• Date: Thursday, March 21
  • Time: 1 – 3 p.m. meeting, followed by an informal meet-n-greet from 3–4 p.m. with the project team.
  • Where: Broadway Commons, 1300 Broadway St. NE, Salem OR 97301
  • RSVP: In-person attendance is encouraged. A link to view the presentation and listen to meeting audio online will be posted on the HCP project page.

Please RSVP: This meeting is open to the public and primarily intended for those with an interest in management of Oregon’s forests. RSVP is requested.

Background: Oregon’s state forests provide habitat for a variety of species, including some listed as endangered or threatened under the federal Endangered Species Act. An HCP can serve as a more holistic and cost-effective way to comply with the Endangered Species Act. The Board of Forestry has directed ODF to consider an HCP. ODF is currently underway with the HCP process, in collaboration with technical and policy guidance from other state and federal agencies. ODF is also seeking stakeholder engagement in this early phase of HCP consideration.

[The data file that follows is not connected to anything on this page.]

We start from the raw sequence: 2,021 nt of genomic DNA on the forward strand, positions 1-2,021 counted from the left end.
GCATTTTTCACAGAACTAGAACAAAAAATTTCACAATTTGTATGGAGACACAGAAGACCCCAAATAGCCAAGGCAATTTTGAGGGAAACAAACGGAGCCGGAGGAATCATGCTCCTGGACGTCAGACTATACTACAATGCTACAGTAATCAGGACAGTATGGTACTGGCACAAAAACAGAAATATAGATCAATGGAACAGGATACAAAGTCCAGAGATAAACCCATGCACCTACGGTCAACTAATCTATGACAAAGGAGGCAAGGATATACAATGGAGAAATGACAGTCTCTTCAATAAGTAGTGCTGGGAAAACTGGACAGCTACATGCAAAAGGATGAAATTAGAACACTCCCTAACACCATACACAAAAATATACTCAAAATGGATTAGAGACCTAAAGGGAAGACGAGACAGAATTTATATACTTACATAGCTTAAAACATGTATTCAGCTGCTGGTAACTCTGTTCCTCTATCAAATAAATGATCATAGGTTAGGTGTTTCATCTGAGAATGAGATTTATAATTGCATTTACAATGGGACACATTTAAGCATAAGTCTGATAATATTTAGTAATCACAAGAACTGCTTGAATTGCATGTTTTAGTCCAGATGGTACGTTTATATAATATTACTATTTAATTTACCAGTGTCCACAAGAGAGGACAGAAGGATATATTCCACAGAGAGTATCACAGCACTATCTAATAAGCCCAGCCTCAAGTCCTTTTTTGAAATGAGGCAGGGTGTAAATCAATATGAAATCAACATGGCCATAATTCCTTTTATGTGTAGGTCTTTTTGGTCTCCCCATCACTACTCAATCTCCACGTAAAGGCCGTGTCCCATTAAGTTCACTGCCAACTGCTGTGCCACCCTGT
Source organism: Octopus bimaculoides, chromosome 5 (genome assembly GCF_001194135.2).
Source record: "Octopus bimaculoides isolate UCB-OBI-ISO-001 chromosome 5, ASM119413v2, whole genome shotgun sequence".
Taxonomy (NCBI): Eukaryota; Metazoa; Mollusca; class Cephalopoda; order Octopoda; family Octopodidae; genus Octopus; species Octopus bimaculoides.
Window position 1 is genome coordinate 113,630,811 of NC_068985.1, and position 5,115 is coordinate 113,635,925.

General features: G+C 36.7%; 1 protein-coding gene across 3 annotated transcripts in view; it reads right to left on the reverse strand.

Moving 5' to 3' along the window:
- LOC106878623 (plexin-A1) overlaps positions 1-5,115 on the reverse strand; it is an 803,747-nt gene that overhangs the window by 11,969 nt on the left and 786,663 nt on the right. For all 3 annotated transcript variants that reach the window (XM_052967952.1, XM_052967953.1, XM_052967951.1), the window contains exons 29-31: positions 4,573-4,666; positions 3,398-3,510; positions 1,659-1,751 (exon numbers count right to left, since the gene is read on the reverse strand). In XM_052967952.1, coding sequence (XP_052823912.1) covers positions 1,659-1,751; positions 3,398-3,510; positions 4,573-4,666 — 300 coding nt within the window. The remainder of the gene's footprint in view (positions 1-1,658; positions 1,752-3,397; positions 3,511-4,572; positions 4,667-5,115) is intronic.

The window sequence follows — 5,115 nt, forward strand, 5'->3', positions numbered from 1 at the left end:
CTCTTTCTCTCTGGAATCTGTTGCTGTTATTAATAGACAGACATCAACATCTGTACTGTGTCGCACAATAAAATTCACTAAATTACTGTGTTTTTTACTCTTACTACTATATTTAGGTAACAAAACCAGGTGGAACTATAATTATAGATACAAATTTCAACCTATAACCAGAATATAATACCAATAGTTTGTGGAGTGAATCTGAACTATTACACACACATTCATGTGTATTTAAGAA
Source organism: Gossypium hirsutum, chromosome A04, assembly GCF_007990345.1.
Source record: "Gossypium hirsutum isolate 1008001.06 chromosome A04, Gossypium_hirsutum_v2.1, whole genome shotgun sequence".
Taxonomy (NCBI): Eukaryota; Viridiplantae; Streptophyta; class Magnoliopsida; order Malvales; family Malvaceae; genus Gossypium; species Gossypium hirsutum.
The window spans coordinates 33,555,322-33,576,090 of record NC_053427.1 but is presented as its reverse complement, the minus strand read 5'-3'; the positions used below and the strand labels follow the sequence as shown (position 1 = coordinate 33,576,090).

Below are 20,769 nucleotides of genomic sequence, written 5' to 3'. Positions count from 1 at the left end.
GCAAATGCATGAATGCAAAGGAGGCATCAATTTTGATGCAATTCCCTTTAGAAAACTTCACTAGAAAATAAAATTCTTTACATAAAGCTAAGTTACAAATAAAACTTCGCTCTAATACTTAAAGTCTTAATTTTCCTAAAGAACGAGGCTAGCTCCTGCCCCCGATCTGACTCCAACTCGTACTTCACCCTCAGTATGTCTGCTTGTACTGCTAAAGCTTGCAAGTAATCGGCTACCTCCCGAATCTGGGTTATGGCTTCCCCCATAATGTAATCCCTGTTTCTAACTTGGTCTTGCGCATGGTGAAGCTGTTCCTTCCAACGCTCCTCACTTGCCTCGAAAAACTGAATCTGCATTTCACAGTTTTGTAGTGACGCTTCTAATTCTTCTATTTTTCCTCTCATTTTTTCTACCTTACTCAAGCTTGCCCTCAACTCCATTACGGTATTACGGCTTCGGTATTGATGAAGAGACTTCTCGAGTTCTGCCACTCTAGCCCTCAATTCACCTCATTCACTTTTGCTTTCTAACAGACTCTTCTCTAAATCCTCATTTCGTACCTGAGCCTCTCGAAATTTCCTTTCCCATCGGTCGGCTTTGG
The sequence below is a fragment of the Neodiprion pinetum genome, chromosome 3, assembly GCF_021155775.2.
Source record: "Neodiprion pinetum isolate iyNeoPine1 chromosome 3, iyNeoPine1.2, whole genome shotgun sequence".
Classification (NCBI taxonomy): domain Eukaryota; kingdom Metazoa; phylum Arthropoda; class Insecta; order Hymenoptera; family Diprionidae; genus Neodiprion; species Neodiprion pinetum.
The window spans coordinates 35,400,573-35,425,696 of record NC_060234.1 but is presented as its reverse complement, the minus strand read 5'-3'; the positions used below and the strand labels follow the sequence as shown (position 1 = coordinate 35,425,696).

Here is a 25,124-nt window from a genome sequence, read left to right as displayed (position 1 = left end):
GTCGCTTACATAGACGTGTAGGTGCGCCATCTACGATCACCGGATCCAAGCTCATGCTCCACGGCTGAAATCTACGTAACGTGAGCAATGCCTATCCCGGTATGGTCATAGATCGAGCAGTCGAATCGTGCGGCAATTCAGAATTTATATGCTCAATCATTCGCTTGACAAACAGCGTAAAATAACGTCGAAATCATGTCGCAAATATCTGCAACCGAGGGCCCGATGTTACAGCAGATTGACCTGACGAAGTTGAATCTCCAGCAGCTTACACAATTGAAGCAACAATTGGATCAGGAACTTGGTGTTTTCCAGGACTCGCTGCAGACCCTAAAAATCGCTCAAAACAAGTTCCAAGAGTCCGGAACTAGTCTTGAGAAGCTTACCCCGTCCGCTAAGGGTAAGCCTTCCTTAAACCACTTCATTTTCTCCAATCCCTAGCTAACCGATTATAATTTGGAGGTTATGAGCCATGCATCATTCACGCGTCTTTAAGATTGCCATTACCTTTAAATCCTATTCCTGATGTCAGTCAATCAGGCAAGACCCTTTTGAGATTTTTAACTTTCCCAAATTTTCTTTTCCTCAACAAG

Accommodations for persons with disabilities and special materials, services, or assistance can be arranged by calling ODF's Public Affairs office at least 48 hours in advance of the meeting at 503-945-7200.

Controlled burns help remove woody fuels from forests after timber harvests. New rules governing the smoke from such forest burns have taken effect in Oregon in time for the spring burning season.
Controlled burns help remove woody fuels from forests after timber harvests. New rules governing the smoke from such forest burns have taken effect in Oregon in time for the spring burning season.
New rules governing smoke from controlled forest burns take effect in time for spring burning season (Photo) - 03/07/19